Best Of AAST #2: REBOA And Unstable Pelvic Fractures

REBOA is the new kid on the block. Human papers first started appearing in the trauma resuscitation literature about six years ago. Since then, we’ve been refining the details: how to use it, who to use it in, as well as a lot of the technical tidbits.

The group at Denver Health Medical Center compared their experience with pelvic packing vs REBOA for patients with unstable pelvic fractures. They reviewed four years of experience to see if they could further clarify some of the benefits of this technique.

Here are the factoids:

  • A total of 652 patients presented with pelvic fractures, and 78 underwent pelvic packing for control of hemorrhage
  • Of these 78 patients, 31 also had a REBOA catheter placed and 47 did not
  • The ISS in the REBOA+ group was significantly higher at 49 vs 40
  • Although systolic blood pressure and heart rate were statistically more abnormal in the REBOA+ group, these values were not clinically different (SBP 65 vs 72, HR 129 vs 117)
  • The amount of transfused red cells and plasma was twice as high in the REBOA+ patients (RBC 16 vs 7, FFP 9 vs 4)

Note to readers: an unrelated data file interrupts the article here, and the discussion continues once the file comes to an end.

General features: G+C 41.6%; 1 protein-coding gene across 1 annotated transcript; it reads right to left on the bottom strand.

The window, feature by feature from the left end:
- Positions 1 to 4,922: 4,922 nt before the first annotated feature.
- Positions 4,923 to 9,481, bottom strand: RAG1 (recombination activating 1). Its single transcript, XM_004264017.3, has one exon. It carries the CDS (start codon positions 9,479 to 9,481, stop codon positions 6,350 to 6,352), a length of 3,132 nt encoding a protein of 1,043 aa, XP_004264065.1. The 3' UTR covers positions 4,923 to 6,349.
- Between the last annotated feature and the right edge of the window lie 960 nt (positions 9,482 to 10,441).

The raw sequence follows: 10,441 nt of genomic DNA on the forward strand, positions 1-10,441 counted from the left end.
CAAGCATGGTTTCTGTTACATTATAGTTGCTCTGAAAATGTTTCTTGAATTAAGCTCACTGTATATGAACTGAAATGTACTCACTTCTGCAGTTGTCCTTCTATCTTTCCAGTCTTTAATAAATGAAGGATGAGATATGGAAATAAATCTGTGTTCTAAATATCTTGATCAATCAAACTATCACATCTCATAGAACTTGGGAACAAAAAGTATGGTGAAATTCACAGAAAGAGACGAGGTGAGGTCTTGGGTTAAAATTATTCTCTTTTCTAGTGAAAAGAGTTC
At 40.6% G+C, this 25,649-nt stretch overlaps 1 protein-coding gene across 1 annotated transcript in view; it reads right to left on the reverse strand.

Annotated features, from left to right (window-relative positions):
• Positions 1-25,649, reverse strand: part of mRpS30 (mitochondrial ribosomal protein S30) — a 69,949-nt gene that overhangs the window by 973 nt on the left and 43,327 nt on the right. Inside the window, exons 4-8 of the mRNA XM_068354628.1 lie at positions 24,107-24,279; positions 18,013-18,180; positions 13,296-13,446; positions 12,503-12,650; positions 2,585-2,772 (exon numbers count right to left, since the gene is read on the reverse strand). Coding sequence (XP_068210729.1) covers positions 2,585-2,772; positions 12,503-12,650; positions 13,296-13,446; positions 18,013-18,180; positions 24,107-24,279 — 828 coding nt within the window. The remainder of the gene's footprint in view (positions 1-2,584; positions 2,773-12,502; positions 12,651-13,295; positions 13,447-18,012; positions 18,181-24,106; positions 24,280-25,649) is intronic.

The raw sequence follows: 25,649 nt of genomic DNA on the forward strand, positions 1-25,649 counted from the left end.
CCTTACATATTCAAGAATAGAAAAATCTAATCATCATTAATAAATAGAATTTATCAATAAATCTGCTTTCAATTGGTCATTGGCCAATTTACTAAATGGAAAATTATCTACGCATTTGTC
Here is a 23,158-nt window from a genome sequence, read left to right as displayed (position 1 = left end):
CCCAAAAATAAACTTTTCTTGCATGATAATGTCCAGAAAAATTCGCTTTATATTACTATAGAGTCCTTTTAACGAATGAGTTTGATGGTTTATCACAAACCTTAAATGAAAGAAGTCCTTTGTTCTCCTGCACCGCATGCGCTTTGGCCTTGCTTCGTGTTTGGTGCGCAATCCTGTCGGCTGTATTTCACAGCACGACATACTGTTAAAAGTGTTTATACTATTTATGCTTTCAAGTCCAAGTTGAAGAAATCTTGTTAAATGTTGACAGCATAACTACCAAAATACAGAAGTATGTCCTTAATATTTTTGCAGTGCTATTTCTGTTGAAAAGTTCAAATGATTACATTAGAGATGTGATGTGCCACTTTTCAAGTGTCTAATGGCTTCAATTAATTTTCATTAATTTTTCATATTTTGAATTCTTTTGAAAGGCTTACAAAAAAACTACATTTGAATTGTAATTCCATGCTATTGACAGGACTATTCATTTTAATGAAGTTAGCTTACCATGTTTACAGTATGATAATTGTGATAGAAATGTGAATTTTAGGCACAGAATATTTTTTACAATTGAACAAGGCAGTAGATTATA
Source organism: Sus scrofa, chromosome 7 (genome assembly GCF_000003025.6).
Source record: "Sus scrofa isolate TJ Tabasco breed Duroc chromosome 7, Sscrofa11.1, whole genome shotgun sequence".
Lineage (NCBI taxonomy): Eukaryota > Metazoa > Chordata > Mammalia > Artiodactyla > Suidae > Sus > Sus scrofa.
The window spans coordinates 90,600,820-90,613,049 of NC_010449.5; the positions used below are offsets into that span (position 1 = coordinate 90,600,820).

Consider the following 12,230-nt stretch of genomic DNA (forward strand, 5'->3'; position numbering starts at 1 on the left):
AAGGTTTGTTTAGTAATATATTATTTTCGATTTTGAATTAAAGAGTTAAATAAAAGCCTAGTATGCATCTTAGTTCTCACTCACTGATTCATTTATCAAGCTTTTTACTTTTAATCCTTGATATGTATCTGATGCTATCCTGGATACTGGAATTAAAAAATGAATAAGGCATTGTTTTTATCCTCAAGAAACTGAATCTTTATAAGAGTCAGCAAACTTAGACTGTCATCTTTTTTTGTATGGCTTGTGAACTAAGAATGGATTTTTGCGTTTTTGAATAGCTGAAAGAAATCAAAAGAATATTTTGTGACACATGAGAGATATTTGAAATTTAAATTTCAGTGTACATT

• There was no difference in survival rate (REBOA 84% vs packing 87%)

The authors concluded that this study suggests REBOA plus pelvic packing provides life-saving hemorrhage control in otherwise devastating injuries.

Here are my comments:  So the authors inserted REBOA catheters in addition to pelvic packing in half of their patients that were more severely injured, gave them twice as much blood product, and had the same number of survivors. But the primary outcome was the same. It’s very difficult to tease out which factors are responsible when there are such significant differences between the groups with respect to factors that have a definite impact on survival.

Did the use of REBOA equalize survival in the more severely injured patients, or was it the additional blood products, both, or neither? It’s really not possible to say. REBOA may be a valuable adjunct to trauma resuscitation, but we still need more information so we can be sure we are using it in the right patients.

And some questions for the authors:

  • How did you select patients for REBOA? This could make a big difference and inject significant selection bias. Could your surgeons have been primed to use this in patients who looked sicker?
  • Have you considered matching subsets of your patient groups with similar ISS and transfusion volumes, and then comparing mortality? This could be revealing, but I suspect the numbers will be too small to have the statistical power to show any differences.

This will be a very interesting paper to listen to! I look forward to more details.

Reference: Inflate and pack! Pelvic packing combined with REBOA deployment prevents hemorrhage related deaths in unstable pelvic fractures. AAST 2020 Oral Abstract #4.

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